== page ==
Aquaculture North America

CAIA states salmon farming shut down in B.C. to cause financial problems

February 14, 2023
By Maryam Farag

According to the Canadian Aquaculture Industry Alliance, recent federal government licensing decisions to shut down sustainable salmon farming in parts of British Columbia means that Canadian salmon is costing more for families, is harder to find in grocery stores and is being replaced by farm-raised salmon flown in from elsewhere in the world.

Spot prices for West Coast fresh Atlantic salmon (all farm-raised) are at record highs for this time of year, up 20 per cent over the last few years, with the price jump being driven by reduced supply of B.C.-grown farm-raised salmon. Grocers looking for more Canadian-grown product in response to consumer demand are being forced to import salmon from other countries.

An already constrained global supply market for salmon and increasing demand for salmon is resulting in the highest prices ever. Further reduction of supply will exacerbate this situation. The supply from the Discovery Islands region was approximately 20,000 tonnes of salmon, the equivalent of 120 million meals and approximately one-quarter of the production of B.C. Replacing this Canadian salmon with product from other nations will result in an increased carbon footprint estimated at 163,000 tonnes of carbon due to air freight, or the same as adding 35,000 cars to the road.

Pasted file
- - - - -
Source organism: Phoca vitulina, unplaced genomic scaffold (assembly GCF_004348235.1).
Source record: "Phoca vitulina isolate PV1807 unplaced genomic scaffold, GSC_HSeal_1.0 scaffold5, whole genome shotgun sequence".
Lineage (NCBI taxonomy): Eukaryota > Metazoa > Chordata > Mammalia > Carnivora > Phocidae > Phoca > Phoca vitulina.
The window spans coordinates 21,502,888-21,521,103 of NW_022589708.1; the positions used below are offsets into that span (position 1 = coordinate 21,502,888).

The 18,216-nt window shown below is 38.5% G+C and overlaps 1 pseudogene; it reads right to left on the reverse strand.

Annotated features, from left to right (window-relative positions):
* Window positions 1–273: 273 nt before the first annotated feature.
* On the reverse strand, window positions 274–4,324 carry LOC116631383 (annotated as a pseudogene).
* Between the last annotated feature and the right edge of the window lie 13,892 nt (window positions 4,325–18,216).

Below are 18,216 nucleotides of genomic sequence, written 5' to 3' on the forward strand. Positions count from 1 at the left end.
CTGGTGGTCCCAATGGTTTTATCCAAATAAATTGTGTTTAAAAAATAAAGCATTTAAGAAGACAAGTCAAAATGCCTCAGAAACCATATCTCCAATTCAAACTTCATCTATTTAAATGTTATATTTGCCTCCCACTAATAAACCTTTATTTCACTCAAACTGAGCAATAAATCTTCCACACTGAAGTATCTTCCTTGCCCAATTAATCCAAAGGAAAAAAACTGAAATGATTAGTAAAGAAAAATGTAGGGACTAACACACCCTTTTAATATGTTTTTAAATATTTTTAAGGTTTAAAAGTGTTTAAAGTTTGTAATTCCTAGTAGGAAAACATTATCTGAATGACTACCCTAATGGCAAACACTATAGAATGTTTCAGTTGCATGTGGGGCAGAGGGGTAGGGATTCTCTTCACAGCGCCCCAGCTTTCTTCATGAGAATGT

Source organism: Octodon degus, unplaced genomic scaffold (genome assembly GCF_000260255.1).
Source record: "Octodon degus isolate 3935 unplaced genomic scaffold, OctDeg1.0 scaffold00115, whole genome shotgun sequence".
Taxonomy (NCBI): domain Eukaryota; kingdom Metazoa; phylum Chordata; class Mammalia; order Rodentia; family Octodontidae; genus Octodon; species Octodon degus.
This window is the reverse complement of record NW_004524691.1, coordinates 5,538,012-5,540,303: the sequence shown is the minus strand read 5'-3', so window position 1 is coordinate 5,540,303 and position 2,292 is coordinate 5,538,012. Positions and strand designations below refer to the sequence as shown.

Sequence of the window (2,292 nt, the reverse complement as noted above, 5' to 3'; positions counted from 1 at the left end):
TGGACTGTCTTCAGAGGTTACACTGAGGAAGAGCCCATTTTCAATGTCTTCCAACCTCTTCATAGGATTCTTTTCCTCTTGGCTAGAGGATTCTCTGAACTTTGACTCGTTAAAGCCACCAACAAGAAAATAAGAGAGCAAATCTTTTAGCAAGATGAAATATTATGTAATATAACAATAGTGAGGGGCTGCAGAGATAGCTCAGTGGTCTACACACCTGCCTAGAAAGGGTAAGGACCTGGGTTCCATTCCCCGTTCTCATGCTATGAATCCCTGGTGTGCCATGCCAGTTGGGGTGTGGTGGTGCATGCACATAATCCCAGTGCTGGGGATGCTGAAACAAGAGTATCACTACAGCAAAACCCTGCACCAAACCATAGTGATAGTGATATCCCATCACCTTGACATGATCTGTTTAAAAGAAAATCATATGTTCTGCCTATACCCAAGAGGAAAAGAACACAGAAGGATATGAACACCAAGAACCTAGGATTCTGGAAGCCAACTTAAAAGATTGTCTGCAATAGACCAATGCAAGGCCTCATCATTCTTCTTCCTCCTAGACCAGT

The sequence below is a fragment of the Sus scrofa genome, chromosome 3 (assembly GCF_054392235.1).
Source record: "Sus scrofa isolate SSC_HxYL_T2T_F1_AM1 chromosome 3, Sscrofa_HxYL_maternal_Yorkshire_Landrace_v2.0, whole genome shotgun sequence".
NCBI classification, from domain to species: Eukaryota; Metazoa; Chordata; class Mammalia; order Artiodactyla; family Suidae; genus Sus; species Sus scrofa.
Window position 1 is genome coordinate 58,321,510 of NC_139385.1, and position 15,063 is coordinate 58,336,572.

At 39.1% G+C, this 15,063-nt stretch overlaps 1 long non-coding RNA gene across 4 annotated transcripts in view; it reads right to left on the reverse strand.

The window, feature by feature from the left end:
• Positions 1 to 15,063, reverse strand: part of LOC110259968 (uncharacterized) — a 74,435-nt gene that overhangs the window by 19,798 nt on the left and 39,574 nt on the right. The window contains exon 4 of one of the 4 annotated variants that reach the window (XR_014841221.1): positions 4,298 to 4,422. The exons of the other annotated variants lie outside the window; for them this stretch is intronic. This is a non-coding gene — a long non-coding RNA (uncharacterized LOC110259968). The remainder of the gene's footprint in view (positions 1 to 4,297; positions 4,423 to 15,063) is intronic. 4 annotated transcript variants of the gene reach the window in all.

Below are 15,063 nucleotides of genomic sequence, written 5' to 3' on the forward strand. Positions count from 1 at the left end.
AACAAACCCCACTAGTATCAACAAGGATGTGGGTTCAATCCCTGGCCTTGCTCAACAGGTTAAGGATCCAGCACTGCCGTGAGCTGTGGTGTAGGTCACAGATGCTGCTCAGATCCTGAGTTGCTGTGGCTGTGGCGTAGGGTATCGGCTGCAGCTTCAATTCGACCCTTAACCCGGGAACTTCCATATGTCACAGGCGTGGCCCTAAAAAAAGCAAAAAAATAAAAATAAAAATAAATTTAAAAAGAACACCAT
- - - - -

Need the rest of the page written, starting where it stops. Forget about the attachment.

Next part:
“At a time of major food inflation resulting in higher prices for consumers, recent government decisions to shut down sustainable salmon farms, without scientific basis, and reduce supply to consumers is having a major price impact on this healthy, fresh and sustainable supply from Canada,” said Timothy Kennedy, president and CEO of the CAIA. “When the supply of farm-raised salmon drops, and demand continues, prices go up for Canadian families – it’s Economics 101.”

“These salmon farming licensing decisions also impact Canada’s economy. Less Canadian farm-raised salmon for Canadian domestic consumption and export means lost jobs in rural, coastal and Indigenous communities, and higher GHG emissions as the Canadian salmon is replaced by product flown in from elsewhere around the world. It doesn’t make sense to have a policy to reduce production of a sustainable, healthy, affordable, food product like Canadian farm-raised salmon, and these past licensing decisions must be corrected by the federal government.”


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